I vividly remember when we dropped Miles off at summer camp for the first time. We drove up the dirt road in Vermont, dropped the duffel bag that was bigger than Miles’ small body, set up (or tried to!) a mosquito net in his three-sided cabin, and looked straight in the eyes of the very young counselor who would watch over our boy for three weeks in the middle of the woods. We walked away. I held it together for a few minutes, and then when we got in the car, I lost it. We have those moments as parents, right? Class of 2023 – I’m sure you know what I’m talking about – the moments when the adults around you get all emotional or cringy or weepy. Spoiler alert: one of those moments might be today.
You think it is because we will miss you. And yes, that’s part of it, for sure. But, dear class of 2023, it’s so much more than that. We become emotional in those moments because there is so much else we feel. From the moment you enter our lives, we walk around with a piece of our hearts outside of our body. We worry for you, become annoyed by you, and feel immense pride in who you are and what you do. We get mad at you, you drive us crazy, we love you insanely. We worry about what will happen when you are away from us; we feel excited for what you will do when you are away from us. We raise you to be independent, and then all of a sudden, you are!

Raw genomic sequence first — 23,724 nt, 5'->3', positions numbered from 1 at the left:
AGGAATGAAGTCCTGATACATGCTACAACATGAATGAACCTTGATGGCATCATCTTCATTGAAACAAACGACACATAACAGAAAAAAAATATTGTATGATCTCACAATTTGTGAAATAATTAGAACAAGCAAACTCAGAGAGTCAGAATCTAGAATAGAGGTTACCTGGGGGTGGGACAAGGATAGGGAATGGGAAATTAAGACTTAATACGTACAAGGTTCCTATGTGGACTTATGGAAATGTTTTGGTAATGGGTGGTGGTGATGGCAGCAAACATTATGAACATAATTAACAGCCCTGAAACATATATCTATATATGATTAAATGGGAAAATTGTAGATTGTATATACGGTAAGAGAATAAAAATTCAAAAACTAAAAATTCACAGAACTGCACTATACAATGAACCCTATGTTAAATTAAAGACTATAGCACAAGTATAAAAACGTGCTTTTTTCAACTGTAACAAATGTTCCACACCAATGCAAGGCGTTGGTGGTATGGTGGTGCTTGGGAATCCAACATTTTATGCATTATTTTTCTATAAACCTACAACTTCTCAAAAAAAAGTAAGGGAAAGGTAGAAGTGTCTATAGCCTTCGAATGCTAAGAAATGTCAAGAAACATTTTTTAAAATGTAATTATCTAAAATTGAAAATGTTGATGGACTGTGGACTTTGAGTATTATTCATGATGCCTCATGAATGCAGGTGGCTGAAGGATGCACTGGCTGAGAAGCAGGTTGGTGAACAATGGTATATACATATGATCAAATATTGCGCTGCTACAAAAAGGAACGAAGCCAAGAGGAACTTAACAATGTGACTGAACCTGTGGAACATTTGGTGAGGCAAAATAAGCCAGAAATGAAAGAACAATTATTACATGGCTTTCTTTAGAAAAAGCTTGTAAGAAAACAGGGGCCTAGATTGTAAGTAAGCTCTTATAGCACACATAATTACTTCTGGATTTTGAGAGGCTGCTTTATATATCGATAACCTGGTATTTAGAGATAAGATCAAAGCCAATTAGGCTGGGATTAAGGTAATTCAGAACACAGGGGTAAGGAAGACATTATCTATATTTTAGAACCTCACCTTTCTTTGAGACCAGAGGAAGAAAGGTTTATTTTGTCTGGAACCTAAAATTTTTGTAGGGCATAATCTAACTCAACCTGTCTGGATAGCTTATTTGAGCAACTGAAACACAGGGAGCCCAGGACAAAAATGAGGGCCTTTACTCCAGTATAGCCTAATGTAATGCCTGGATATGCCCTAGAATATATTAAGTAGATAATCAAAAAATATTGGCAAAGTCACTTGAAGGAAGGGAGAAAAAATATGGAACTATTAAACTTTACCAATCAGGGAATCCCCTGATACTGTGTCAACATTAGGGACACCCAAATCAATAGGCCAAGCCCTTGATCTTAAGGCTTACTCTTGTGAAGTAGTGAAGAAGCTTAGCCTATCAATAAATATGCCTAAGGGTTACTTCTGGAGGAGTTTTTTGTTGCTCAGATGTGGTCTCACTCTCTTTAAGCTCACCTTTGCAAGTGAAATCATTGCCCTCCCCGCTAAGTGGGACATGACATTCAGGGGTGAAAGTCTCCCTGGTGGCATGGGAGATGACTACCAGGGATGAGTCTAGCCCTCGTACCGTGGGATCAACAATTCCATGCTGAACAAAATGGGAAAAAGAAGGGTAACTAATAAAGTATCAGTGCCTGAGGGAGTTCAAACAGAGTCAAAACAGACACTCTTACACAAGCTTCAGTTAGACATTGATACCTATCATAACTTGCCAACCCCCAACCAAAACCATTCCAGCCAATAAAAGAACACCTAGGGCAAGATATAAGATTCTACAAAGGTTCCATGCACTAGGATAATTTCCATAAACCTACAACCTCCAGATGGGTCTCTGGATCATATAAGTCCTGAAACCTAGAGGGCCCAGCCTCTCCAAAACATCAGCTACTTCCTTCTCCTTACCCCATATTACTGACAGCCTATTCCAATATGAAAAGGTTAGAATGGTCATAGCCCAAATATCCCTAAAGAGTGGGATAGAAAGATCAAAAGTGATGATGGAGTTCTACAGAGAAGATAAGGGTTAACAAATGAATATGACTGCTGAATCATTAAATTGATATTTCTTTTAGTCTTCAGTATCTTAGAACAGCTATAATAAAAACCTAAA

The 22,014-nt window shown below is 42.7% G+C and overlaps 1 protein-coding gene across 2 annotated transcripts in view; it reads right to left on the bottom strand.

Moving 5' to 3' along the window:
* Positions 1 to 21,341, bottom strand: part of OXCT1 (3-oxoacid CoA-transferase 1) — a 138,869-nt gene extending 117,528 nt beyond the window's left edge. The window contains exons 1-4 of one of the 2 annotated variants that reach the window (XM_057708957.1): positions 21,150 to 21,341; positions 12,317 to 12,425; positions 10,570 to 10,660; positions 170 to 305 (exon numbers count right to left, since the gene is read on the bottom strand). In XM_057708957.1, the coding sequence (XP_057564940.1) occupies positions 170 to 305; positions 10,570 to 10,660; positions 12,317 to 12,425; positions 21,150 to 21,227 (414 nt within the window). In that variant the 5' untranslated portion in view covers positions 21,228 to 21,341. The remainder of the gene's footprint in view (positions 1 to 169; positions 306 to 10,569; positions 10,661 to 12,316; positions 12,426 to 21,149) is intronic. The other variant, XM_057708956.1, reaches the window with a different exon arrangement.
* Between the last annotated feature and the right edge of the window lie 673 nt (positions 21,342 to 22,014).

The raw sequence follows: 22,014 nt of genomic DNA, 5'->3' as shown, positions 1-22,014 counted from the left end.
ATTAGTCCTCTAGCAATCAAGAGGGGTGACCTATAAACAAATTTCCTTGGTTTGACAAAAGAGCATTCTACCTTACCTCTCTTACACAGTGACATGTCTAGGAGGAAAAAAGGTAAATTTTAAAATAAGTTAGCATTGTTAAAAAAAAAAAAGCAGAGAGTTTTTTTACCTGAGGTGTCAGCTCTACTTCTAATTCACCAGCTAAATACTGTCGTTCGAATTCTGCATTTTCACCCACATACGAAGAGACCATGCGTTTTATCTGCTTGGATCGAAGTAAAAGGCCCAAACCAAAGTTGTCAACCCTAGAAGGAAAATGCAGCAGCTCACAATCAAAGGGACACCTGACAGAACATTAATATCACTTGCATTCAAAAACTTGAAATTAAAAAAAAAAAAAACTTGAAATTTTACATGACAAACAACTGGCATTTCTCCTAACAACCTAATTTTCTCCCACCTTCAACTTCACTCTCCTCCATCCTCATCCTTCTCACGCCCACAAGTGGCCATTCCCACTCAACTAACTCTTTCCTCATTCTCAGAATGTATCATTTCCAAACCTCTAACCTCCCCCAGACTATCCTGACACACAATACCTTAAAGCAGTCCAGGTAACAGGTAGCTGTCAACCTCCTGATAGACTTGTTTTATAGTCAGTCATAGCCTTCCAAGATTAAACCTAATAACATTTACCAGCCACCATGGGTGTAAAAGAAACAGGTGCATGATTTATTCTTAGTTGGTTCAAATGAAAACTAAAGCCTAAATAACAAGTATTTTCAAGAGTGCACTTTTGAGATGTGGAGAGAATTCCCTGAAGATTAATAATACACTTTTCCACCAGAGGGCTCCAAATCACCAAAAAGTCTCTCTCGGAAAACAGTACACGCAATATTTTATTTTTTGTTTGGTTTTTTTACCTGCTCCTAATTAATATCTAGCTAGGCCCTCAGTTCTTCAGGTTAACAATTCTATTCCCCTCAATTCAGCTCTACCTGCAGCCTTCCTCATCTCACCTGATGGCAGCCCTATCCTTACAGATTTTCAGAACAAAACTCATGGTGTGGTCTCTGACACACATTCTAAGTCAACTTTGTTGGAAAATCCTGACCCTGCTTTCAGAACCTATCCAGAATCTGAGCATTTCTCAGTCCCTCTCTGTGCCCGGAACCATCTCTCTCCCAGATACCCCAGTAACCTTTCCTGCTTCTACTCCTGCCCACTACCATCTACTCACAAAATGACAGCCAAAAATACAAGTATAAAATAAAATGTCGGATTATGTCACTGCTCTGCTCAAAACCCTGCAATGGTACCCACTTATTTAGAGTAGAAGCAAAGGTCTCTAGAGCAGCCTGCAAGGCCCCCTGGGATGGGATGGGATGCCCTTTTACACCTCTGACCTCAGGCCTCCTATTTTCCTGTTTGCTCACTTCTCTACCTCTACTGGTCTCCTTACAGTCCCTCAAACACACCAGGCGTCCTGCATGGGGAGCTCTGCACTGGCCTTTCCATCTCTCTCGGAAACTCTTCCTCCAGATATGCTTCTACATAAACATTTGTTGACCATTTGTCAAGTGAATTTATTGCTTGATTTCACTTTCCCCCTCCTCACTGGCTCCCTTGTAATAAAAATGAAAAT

It is also because just like you, we are full whole people, complete with our own histories, flaws, strengths experiences. Moments like these remind us of all the things we did well and much less well along the way, all the things we did or regret doing or regret not doing. When we send you off, we do so with the hope that all of that has been enough for you so that you can fly, be your whole self, sing your own song.
All of that while was happening while I was looking in the eyes of said young counselor in the woods! So, it’s both a miracle and mundane when 21 long days later, we drove up that same road and find a dirty, smiling, confident person filled with things that have happened and memories made – lake swims and bon fires and struggles and nighttime loneliness, injuries, hard hikes, new friends, loud singing. All at once, I felt that same rush of emotions as we scooped him up again, relieved to have him back and filled with pride and love and joy.